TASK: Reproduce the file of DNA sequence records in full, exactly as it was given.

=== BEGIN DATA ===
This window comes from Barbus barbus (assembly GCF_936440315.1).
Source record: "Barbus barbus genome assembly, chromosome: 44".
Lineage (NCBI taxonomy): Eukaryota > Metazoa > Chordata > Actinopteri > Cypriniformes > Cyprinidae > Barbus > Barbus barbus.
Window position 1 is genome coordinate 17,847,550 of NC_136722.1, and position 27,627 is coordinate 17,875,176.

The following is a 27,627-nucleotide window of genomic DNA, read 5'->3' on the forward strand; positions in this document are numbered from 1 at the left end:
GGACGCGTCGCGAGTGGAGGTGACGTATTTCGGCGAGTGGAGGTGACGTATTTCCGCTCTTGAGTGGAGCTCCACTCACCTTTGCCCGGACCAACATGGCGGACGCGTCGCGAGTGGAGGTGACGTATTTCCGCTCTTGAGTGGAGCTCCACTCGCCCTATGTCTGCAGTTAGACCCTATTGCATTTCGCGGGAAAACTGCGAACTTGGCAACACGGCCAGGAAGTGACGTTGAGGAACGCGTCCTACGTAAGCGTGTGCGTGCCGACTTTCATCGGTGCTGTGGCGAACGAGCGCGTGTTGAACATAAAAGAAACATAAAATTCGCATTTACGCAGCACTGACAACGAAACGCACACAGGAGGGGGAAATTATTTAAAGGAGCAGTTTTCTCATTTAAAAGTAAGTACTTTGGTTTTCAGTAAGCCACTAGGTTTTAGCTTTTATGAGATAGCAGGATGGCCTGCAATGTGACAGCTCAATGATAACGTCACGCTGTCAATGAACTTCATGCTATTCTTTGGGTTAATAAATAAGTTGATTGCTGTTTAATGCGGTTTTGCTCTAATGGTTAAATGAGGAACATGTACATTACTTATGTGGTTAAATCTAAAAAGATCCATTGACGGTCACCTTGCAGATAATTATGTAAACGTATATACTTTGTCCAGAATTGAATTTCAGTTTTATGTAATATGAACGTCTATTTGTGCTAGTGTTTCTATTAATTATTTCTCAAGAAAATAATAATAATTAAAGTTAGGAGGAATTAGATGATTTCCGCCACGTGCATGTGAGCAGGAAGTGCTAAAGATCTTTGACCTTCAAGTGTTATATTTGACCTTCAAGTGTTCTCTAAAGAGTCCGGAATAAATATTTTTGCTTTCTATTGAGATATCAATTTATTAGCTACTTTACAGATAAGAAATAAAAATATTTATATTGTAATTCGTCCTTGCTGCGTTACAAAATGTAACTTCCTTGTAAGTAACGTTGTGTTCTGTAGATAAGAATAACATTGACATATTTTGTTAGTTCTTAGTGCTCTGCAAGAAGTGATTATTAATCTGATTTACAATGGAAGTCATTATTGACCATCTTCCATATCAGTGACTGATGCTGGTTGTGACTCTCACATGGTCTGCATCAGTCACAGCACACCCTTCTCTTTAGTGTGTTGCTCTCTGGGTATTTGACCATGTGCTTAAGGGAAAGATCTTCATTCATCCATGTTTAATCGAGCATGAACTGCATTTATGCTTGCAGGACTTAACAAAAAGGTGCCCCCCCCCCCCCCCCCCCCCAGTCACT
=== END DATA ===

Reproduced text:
This window comes from Barbus barbus (assembly GCF_936440315.1).
Source record: "Barbus barbus genome assembly, chromosome: 44".
Lineage (NCBI taxonomy): Eukaryota > Metazoa > Chordata > Actinopteri > Cypriniformes > Cyprinidae > Barbus > Barbus barbus.
Window position 1 is genome coordinate 17,847,550 of NC_136722.1, and position 27,627 is coordinate 17,875,176.

The following is a 27,627-nucleotide window of genomic DNA, read 5'->3' on the forward strand; positions in this document are numbered from 1 at the left end:
GGACGCGTCGCGAGTGGAGGTGACGTATTTCGGCGAGTGGAGGTGACGTATTTCCGCTCTTGAGTGGAGCTCCACTCACCTTTGCCCGGACCAACATGGCGGACGCGTCGCGAGTGGAGGTGACGTATTTCCGCTCTTGAGTGGAGCTCCACTCGCCCTATGTCTGCAGTTAGACCCTATTGCATTTCGCGGGAAAACTGCGAACTTGGCAACACGGCCAGGAAGTGACGTTGAGGAACGCGTCCTACGTAAGCGTGTGCGTGCCGACTTTCATCGGTGCTGTGGCGAACGAGCGCGTGTTGAACATAAAAGAAACATAAAATTCGCATTTACGCAGCACTGACAACGAAACGCACACAGGAGGGGGAAATTATTTAAAGGAGCAGTTTTCTCATTTAAAAGTAAGTACTTTGGTTTTCAGTAAGCCACTAGGTTTTAGCTTTTATGAGATAGCAGGATGGCCTGCAATGTGACAGCTCAATGATAACGTCACGCTGTCAATGAACTTCATGCTATTCTTTGGGTTAATAAATAAGTTGATTGCTGTTTAATGCGGTTTTGCTCTAATGGTTAAATGAGGAACATGTACATTACTTATGTGGTTAAATCTAAAAAGATCCATTGACGGTCACCTTGCAGATAATTATGTAAACGTATATACTTTGTCCAGAATTGAATTTCAGTTTTATGTAATATGAACGTCTATTTGTGCTAGTGTTTCTATTAATTATTTCTCAAGAAAATAATAATAATTAAAGTTAGGAGGAATTAGATGATTTCCGCCACGTGCATGTGAGCAGGAAGTGCTAAAGATCTTTGACCTTCAAGTGTTATATTTGACCTTCAAGTGTTCTCTAAAGAGTCCGGAATAAATATTTTTGCTTTCTATTGAGATATCAATTTATTAGCTACTTTACAGATAAGAAATAAAAATATTTATATTGTAATTCGTCCTTGCTGCGTTACAAAATGTAACTTCCTTGTAAGTAACGTTGTGTTCTGTAGATAAGAATAACATTGACATATTTTGTTAGTTCTTAGTGCTCTGCAAGAAGTGATTATTAATCTGATTTACAATGGAAGTCATTATTGACCATCTTCCATATCAGTGACTGATGCTGGTTGTGACTCTCACATGGTCTGCATCAGTCACAGCACACCCTTCTCTTTAGTGTGTTGCTCTCTGGGTATTTGACCATGTGCTTAAGGGAAAGATCTTCATTCATCCATGTTTAATCGAGCATGAACTGCATTTATGCTTGCAGGACTTAACAAAAAGGTGCCCCCCCCCCCCCCCCCCCCCAGTCACT